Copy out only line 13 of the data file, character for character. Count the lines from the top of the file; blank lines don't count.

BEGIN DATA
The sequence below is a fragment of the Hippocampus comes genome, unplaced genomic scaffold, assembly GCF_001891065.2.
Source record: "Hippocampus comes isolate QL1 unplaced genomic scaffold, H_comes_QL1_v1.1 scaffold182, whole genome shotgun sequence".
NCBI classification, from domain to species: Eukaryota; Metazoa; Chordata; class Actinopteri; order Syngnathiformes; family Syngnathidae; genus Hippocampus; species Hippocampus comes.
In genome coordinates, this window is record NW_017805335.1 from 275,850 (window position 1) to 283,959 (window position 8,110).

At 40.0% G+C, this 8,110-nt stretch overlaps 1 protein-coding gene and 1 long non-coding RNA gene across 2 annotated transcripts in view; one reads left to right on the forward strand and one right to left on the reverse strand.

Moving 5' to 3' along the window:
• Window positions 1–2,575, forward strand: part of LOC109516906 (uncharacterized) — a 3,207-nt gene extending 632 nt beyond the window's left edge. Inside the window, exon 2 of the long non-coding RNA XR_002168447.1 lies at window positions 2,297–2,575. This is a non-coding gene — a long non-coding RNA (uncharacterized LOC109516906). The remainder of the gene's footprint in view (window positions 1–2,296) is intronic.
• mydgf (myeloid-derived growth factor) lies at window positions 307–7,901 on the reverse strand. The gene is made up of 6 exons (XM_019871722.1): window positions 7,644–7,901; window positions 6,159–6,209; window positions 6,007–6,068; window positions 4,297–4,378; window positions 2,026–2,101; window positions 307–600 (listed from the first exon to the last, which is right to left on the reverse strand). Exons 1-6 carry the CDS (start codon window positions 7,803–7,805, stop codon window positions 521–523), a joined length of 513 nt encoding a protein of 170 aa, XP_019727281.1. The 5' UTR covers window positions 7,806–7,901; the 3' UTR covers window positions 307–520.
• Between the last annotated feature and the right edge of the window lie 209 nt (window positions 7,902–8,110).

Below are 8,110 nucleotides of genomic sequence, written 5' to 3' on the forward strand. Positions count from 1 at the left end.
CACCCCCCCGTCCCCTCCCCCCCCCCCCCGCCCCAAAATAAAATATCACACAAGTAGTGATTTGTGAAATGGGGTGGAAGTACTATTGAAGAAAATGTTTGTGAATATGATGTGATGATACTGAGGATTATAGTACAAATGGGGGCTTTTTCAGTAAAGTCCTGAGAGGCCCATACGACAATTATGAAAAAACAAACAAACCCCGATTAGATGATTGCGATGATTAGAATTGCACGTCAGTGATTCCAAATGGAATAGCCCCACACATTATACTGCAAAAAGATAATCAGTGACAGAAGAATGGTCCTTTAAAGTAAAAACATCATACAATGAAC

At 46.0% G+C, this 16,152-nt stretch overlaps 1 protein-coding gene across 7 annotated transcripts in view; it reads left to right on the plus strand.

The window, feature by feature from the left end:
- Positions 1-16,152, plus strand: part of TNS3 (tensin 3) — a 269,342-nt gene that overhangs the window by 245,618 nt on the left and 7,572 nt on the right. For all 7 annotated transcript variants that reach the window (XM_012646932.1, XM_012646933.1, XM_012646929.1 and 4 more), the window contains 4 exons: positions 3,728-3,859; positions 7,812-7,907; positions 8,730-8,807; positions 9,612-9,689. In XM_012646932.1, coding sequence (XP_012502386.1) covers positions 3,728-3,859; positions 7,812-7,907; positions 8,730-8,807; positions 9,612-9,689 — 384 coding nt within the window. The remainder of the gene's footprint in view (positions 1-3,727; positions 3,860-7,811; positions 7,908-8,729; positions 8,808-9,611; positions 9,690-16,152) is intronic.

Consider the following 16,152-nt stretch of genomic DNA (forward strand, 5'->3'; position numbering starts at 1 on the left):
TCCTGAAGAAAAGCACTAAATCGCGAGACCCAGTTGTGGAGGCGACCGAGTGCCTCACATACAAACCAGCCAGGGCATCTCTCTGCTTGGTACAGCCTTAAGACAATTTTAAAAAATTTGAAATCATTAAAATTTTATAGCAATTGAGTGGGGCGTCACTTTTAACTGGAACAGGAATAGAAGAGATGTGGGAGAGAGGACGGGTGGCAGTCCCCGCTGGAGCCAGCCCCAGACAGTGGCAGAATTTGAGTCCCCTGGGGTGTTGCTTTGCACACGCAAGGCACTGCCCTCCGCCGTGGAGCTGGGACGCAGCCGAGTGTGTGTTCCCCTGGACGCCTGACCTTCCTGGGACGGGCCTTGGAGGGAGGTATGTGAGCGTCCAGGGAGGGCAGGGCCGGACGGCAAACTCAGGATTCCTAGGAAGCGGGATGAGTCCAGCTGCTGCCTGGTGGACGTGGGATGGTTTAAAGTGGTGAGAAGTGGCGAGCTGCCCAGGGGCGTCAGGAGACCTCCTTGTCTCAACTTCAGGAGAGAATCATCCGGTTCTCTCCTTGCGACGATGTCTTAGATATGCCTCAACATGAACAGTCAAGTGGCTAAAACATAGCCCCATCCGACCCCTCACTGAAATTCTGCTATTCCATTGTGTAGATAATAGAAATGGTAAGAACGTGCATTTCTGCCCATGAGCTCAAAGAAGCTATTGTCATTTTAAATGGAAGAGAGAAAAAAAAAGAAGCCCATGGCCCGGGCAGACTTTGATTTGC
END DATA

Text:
The window, feature by feature from the left end: